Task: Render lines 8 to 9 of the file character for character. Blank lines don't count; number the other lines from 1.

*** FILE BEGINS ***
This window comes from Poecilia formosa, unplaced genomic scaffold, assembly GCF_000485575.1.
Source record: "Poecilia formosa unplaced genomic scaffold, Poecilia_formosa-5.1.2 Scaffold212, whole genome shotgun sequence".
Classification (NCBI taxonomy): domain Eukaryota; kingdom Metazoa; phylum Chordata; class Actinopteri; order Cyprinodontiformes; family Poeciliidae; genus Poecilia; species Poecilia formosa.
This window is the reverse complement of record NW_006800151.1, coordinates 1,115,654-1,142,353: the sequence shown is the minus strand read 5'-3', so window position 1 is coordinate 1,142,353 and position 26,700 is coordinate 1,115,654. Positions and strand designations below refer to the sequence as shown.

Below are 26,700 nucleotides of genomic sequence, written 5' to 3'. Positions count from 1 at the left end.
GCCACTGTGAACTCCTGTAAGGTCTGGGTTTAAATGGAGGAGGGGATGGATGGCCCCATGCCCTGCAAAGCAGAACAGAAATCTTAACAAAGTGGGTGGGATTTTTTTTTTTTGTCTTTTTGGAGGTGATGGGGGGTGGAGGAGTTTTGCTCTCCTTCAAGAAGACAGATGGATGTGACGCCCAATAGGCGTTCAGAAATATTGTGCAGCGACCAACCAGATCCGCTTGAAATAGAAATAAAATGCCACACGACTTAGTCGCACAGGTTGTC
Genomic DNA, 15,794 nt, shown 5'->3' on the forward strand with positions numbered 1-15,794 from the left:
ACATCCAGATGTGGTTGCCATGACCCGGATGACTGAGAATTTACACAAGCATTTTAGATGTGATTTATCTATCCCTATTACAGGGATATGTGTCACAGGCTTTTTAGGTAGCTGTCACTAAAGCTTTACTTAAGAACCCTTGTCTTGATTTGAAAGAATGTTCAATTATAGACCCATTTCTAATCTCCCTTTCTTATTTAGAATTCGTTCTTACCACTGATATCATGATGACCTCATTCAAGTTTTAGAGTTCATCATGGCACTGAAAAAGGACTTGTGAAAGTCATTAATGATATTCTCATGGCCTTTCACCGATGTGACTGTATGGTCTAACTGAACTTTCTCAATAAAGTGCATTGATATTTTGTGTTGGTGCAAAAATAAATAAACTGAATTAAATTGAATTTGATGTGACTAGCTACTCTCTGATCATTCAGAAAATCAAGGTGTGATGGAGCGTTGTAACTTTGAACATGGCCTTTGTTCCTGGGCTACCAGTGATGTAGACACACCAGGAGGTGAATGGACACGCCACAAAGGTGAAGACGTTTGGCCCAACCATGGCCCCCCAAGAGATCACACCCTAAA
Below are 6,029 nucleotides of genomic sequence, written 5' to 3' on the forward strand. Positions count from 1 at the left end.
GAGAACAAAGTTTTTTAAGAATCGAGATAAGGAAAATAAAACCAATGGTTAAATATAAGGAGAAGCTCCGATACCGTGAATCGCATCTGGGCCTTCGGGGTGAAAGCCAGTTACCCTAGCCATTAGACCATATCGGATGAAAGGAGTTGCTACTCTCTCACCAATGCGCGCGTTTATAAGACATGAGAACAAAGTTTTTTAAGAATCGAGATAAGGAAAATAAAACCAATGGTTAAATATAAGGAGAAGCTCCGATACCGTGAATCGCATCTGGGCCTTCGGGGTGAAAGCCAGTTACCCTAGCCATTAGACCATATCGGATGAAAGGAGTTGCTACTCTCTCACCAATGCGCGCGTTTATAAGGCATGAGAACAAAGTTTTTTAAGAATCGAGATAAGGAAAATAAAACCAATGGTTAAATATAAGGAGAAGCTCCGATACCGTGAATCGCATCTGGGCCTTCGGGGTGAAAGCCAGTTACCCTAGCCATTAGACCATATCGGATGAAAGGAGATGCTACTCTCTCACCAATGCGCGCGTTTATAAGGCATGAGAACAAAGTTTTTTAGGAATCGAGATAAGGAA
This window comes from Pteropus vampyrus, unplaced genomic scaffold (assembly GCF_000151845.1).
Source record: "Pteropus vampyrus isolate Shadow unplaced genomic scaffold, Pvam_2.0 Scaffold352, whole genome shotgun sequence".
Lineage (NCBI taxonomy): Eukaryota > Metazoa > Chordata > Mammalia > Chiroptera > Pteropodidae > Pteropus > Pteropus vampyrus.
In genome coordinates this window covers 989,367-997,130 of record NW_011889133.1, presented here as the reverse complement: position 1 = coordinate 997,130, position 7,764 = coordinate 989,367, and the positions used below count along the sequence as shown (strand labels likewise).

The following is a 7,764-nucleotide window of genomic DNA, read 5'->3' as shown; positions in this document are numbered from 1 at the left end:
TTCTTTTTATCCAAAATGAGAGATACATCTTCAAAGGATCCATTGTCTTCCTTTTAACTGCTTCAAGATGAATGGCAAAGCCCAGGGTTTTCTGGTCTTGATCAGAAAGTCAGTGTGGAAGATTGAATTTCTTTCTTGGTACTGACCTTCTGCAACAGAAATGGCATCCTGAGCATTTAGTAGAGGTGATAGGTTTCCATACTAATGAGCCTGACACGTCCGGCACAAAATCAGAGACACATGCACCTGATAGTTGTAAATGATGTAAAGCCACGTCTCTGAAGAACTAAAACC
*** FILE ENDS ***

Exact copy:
ACATCCAGATGTGGTTGCCATGACCCGGATGACTGAGAATTTACACAAGCATTTTAGATGTGATTTATCTATCCCTATTACAGGGATATGTGTCACAGGCTTTTTAGGTAGCTGTCACTAAAGCTTTACTTAAGAACCCTTGTCTTGATTTGAAAGAATGTTCAATTATAGACCCATTTCTAATCTCCCTTTCTTATTTAGAATTCGTTCTTACCACTGATATCATGATGACCTCATTCAAGTTTTAGAGTTCATCATGGCACTGAAAAAGGACTTGTGAAAGTCATTAATGATATTCTCATGGCCTTTCACCGATGTGACTGTATGGTCTAACTGAACTTTCTCAATAAAGTGCATTGATATTTTGTGTTGGTGCAAAAATAAATAAACTGAATTAAATTGAATTTGATGTGACTAGCTACTCTCTGATCATTCAGAAAATCAAGGTGTGATGGAGCGTTGTAACTTTGAACATGGCCTTTGTTCCTGGGCTACCAGTGATGTAGACACACCAGGAGGTGAATGGACACGCCACAAAGGTGAAGACGTTTGGCCCAACCATGGCCCCCCAAGAGATCACACCCTAAA
Below are 6,029 nucleotides of genomic sequence, written 5' to 3' on the forward strand. Positions count from 1 at the left end.